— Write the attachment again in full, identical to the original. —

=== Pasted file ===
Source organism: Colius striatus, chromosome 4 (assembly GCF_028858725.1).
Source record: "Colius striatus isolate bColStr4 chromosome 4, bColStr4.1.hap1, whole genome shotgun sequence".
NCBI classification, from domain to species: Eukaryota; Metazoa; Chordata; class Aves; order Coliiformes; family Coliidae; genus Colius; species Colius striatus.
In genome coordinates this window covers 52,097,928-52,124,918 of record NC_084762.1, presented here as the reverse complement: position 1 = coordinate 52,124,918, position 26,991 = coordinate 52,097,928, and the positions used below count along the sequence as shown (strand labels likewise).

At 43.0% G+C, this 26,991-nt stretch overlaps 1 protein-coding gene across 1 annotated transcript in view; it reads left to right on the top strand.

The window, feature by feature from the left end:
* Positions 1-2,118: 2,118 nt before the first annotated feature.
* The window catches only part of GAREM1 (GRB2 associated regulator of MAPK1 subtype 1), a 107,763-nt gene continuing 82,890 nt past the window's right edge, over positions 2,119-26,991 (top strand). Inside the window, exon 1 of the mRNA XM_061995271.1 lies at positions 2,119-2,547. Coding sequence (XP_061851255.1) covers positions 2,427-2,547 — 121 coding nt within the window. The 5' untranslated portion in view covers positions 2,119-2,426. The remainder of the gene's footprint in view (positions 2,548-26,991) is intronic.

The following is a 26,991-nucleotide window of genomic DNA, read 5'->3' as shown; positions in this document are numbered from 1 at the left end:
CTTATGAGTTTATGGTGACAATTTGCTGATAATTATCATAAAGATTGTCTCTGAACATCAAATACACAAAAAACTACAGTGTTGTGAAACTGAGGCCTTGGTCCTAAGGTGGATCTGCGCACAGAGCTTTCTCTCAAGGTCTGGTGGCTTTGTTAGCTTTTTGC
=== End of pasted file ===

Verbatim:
Source organism: Colius striatus, chromosome 4 (assembly GCF_028858725.1).
Source record: "Colius striatus isolate bColStr4 chromosome 4, bColStr4.1.hap1, whole genome shotgun sequence".
NCBI classification, from domain to species: Eukaryota; Metazoa; Chordata; class Aves; order Coliiformes; family Coliidae; genus Colius; species Colius striatus.
In genome coordinates this window covers 52,097,928-52,124,918 of record NC_084762.1, presented here as the reverse complement: position 1 = coordinate 52,124,918, position 26,991 = coordinate 52,097,928, and the positions used below count along the sequence as shown (strand labels likewise).

At 43.0% G+C, this 26,991-nt stretch overlaps 1 protein-coding gene across 1 annotated transcript in view; it reads left to right on the top strand.

The window, feature by feature from the left end:
* Positions 1-2,118: 2,118 nt before the first annotated feature.
* The window catches only part of GAREM1 (GRB2 associated regulator of MAPK1 subtype 1), a 107,763-nt gene continuing 82,890 nt past the window's right edge, over positions 2,119-26,991 (top strand). Inside the window, exon 1 of the mRNA XM_061995271.1 lies at positions 2,119-2,547. Coding sequence (XP_061851255.1) covers positions 2,427-2,547 — 121 coding nt within the window. The 5' untranslated portion in view covers positions 2,119-2,426. The remainder of the gene's footprint in view (positions 2,548-26,991) is intronic.

The following is a 26,991-nucleotide window of genomic DNA, read 5'->3' as shown; positions in this document are numbered from 1 at the left end:
CTTATGAGTTTATGGTGACAATTTGCTGATAATTATCATAAAGATTGTCTCTGAACATCAAATACACAAAAAACTACAGTGTTGTGAAACTGAGGCCTTGGTCCTAAGGTGGATCTGCGCACAGAGCTTTCTCTCAAGGTCTGGTGGCTTTGTTAGCTTTTTGC